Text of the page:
Stephen Hawking's ashes to be interred near Sir Isaac Newton's grave


Stephen Hawking's ashes are to be interred alongside the likes of Charles Darwin and Issac Newton at Westminster Abbey in London, it has been announced.

British physicist Hawking died aged 76 on March 14 after a cosmic career in which his mental genius transcended his physical disability. Charles Darwin, whose theory of evolution was one of the most pioneering of all time, was also buried there in 1882.

The statement says "Our father lived and worked in Cambridge for over 50 years".

A private funeral service is set to take place at Great St Mary's, Cambridge University's Church, on 31 March, Stephen's family has confirmed.

The author of A Brief History of Time, from 1979 to 2009 he held the post of Lucasian professor at Cambridge, the chair held by Isaac Newton in 1663.

This will be followed by a thanksgiving service at Westminster Abbey later this year. "Other famous scientists are buried or memorialised nearby".

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The Dean of Westminster, Reverend John Hall, said it is "entirely fitting" that Mr Hawking's remains will be placed in the abbey "near those of distinguished fellow scientists". The site is close to Gonville and Caius College where Hawking was a fellow.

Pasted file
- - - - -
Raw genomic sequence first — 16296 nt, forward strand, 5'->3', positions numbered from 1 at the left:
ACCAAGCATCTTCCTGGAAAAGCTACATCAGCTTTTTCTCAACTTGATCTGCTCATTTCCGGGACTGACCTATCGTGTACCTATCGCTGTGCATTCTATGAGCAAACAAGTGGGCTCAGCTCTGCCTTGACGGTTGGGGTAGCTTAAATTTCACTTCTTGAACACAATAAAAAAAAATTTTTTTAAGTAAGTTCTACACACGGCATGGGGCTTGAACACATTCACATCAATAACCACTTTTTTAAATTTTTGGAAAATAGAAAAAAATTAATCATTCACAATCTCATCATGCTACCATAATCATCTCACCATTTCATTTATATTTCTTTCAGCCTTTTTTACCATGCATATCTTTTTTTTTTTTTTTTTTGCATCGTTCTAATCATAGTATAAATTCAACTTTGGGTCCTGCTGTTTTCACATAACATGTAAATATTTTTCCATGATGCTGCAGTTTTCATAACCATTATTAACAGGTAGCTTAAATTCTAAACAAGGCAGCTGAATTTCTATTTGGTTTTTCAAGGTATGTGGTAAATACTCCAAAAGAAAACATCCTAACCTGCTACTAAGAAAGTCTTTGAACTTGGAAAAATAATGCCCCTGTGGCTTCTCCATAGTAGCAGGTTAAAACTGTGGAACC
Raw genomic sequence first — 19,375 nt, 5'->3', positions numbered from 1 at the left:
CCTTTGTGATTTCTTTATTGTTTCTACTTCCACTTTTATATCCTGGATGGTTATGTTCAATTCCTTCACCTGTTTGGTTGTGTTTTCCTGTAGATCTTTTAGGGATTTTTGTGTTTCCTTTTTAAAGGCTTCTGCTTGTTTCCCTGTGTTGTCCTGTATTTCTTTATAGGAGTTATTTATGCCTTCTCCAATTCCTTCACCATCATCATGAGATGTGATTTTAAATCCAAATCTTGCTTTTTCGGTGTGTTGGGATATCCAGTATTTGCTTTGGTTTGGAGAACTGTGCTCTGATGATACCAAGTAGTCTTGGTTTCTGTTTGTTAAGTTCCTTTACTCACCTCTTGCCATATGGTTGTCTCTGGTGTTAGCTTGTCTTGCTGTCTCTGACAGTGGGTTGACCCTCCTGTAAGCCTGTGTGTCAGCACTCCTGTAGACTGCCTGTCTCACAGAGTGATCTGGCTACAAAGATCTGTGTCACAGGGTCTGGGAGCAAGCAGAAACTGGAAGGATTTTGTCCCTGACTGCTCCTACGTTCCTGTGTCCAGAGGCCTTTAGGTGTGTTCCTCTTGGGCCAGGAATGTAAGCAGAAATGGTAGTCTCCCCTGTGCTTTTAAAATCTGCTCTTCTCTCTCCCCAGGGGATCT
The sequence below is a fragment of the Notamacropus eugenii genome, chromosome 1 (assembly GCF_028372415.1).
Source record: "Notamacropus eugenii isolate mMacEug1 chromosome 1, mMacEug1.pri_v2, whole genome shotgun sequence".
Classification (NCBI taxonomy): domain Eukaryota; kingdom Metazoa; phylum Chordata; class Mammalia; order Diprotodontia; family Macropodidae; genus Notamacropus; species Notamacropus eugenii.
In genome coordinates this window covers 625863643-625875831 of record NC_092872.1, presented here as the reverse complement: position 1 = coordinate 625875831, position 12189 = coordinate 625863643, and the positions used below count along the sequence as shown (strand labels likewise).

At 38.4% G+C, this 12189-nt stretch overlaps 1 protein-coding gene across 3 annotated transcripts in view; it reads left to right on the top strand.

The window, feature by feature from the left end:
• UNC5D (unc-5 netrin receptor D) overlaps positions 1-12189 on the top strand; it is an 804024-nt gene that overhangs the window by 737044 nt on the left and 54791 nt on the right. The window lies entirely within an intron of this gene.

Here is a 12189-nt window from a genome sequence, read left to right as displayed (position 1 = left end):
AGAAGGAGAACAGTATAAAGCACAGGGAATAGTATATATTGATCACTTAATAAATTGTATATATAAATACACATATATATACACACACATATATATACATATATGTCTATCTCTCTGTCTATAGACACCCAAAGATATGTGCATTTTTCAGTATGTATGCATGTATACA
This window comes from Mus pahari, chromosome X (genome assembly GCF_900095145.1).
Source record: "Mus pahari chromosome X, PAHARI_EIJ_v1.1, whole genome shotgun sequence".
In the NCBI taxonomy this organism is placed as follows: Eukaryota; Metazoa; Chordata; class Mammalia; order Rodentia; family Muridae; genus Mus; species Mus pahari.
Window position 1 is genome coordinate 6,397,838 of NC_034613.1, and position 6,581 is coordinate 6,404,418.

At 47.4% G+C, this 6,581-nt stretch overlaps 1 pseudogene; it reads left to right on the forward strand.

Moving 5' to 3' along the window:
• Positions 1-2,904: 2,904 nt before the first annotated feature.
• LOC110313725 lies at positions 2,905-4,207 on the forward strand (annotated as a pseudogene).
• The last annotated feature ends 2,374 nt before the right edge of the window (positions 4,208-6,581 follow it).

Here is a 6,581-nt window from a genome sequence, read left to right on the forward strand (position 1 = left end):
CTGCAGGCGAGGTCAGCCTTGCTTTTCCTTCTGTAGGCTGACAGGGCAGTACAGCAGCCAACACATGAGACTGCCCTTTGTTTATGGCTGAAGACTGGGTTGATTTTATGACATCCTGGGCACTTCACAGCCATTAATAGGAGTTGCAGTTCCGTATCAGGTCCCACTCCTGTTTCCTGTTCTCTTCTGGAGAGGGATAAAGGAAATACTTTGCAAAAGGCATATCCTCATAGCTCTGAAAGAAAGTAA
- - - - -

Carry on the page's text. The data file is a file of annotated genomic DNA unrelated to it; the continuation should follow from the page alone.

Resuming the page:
The professor's family said he was an "integral and highly recognisable part of the university and the city".

His slowly-progressing disease, amyotrophic lateral sclerosis (often called ALS, or Lou Gehrig's disease) left him wheelchair bound for much of his life. "I try to lead as normal a life as possible, and not think about my condition, or regret the things it prevents me from doing, which are not that many", he wrote on his website.

Hawking was famously an atheist, something his children Lucy, Robert and Tim touched on, as they thanked people for their "wonderful tributes" and messages of condolence.

Hawking's achievements are too many to list, but his tireless work in the fields of physics and cosmology have had a huge impact on scientific research efforts for decades, and his findings will continue to make an impact for untold centuries to come.

"He was a great scientist and an extraordinary man whose work and legacy will live on for many years".